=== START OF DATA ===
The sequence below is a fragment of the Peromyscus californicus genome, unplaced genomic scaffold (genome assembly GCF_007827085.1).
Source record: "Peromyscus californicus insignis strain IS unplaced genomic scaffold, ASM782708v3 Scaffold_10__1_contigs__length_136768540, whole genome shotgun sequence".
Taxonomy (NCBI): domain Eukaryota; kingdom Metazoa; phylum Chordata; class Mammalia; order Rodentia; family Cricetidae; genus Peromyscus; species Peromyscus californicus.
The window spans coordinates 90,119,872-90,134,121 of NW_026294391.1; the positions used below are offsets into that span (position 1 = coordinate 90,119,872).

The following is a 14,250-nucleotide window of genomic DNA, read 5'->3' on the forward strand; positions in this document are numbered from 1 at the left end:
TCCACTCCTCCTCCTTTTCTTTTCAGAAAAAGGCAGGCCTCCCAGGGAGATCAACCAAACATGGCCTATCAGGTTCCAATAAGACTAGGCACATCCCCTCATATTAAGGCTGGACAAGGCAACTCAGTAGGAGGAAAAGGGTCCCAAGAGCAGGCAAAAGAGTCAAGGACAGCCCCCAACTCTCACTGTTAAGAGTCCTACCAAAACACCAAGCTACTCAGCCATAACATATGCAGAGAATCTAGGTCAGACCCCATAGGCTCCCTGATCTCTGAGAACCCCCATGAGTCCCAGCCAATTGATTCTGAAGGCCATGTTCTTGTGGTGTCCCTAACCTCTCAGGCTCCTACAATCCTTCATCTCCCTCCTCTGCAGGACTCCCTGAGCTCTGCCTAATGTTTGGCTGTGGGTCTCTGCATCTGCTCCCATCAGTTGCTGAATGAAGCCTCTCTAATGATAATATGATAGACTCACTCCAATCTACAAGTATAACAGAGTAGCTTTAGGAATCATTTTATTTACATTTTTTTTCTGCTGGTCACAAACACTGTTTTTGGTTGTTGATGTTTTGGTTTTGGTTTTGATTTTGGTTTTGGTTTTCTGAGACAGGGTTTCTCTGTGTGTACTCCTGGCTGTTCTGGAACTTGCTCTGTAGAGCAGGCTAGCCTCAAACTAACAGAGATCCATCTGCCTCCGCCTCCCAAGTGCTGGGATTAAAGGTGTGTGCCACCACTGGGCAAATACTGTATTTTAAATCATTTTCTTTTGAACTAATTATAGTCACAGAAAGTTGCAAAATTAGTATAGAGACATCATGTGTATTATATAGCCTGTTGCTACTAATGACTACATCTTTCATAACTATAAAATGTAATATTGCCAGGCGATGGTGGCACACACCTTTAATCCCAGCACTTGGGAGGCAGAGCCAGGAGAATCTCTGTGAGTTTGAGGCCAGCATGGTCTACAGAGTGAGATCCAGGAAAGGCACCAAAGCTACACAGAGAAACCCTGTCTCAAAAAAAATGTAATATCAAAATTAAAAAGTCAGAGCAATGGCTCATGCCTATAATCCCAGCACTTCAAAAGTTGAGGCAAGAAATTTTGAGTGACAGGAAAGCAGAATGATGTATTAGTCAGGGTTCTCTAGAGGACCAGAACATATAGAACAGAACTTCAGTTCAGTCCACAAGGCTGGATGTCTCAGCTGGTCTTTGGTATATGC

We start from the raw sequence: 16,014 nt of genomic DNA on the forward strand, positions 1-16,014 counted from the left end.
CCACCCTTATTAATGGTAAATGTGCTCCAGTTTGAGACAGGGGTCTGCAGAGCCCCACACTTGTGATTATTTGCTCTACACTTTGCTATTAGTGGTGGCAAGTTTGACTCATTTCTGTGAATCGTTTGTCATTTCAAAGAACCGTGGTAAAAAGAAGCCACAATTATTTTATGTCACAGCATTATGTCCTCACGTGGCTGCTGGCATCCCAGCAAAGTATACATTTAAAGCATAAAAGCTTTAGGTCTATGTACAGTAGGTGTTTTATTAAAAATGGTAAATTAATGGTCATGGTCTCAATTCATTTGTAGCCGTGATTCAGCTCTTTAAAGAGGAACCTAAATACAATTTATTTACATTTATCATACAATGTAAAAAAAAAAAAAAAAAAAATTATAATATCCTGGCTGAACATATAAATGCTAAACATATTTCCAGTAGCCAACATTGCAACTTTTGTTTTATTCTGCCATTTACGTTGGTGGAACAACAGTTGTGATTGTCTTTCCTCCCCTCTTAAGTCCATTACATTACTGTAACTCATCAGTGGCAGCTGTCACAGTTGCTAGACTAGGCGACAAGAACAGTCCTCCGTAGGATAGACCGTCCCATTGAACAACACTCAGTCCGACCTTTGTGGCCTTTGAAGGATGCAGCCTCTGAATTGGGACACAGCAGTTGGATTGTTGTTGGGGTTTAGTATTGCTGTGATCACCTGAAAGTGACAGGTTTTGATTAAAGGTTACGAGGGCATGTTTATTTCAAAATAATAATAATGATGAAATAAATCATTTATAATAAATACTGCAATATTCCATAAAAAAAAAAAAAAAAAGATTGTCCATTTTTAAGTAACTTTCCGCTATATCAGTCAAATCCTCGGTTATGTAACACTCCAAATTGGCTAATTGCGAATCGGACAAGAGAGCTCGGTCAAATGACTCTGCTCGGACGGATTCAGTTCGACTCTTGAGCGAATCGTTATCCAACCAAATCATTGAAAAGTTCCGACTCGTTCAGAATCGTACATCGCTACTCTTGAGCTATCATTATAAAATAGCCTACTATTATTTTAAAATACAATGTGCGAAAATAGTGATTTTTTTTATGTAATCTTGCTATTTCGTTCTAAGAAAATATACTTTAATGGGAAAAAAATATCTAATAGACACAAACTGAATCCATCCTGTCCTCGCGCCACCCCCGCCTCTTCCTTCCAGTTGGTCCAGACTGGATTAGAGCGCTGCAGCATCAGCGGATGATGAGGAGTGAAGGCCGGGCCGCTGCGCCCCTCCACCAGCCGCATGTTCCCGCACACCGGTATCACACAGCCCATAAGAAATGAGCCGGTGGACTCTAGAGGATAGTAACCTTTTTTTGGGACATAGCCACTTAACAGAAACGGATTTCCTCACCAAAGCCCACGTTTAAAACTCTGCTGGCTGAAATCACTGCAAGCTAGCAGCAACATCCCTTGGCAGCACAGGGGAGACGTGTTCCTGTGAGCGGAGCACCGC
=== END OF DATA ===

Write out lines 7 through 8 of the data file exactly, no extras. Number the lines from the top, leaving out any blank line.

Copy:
We start from the raw sequence: 16,014 nt of genomic DNA on the forward strand, positions 1-16,014 counted from the left end.
CCACCCTTATTAATGGTAAATGTGCTCCAGTTTGAGACAGGGGTCTGCAGAGCCCCACACTTGTGATTATTTGCTCTACACTTTGCTATTAGTGGTGGCAAGTTTGACTCATTTCTGTGAATCGTTTGTCATTTCAAAGAACCGTGGTAAAAAGAAGCCACAATTATTTTATGTCACAGCATTATGTCCTCACGTGGCTGCTGGCATCCCAGCAAAGTATACATTTAAAGCATAAAAGCTTTAGGTCTATGTACAGTAGGTGTTTTATTAAAAATGGTAAATTAATGGTCATGGTCTCAATTCATTTGTAGCCGTGATTCAGCTCTTTAAAGAGGAACCTAAATACAATTTATTTACATTTATCATACAATGTAAAAAAAAAAAAAAAAAAAATTATAATATCCTGGCTGAACATATAAATGCTAAACATATTTCCAGTAGCCAACATTGCAACTTTTGTTTTATTCTGCCATTTACGTTGGTGGAACAACAGTTGTGATTGTCTTTCCTCCCCTCTTAAGTCCATTACATTACTGTAACTCATCAGTGGCAGCTGTCACAGTTGCTAGACTAGGCGACAAGAACAGTCCTCCGTAGGATAGACCGTCCCATTGAACAACACTCAGTCCGACCTTTGTGGCCTTTGAAGGATGCAGCCTCTGAATTGGGACACAGCAGTTGGATTGTTGTTGGGGTTTAGTATTGCTGTGATCACCTGAAAGTGACAGGTTTTGATTAAAGGTTACGAGGGCATGTTTATTTCAAAATAATAATAATGATGAAATAAATCATTTATAATAAATACTGCAATATTCCATAAAAAAAAAAAAAAAAAGATTGTCCATTTTTAAGTAACTTTCCGCTATATCAGTCAAATCCTCGGTTATGTAACACTCCAAATTGGCTAATTGCGAATCGGACAAGAGAGCTCGGTCAAATGACTCTGCTCGGACGGATTCAGTTCGACTCTTGAGCGAATCGTTATCCAACCAAATCATTGAAAAGTTCCGACTCGTTCAGAATCGTACATCGCTACTCTTGAGCTATCATTATAAAATAGCCTACTATTATTTTAAAATACAATGTGCGAAAATAGTGATTTTTTTTATGTAATCTTGCTATTTCGTTCTAAGAAAATATACTTTAATGGGAAAAAAATATCTAATAGACACAAACTGAATCCATCCTGTCCTCGCGCCACCCCCGCCTCTTCCTTCCAGTTGGTCCAGACTGGATTAGAGCGCTGCAGCATCAGCGGATGATGAGGAGTGAAGGCCGGGCCGCTGCGCCCCTCCACCAGCCGCATGTTCCCGCACACCGGTATCACACAGCCCATAAGAAATGAGCCGGTGGACTCTAGAGGATAGTAACCTTTTTTTGGGACATAGCCACTTAACAGAAACGGATTTCCTCACCAAAGCCCACGTTTAAAACTCTGCTGGCTGAAATCACTGCAAGCTAGCAGCAACATCCCTTGGCAGCACAGGGGAGACGTGTTCCTGTGAGCGGAGCACCGC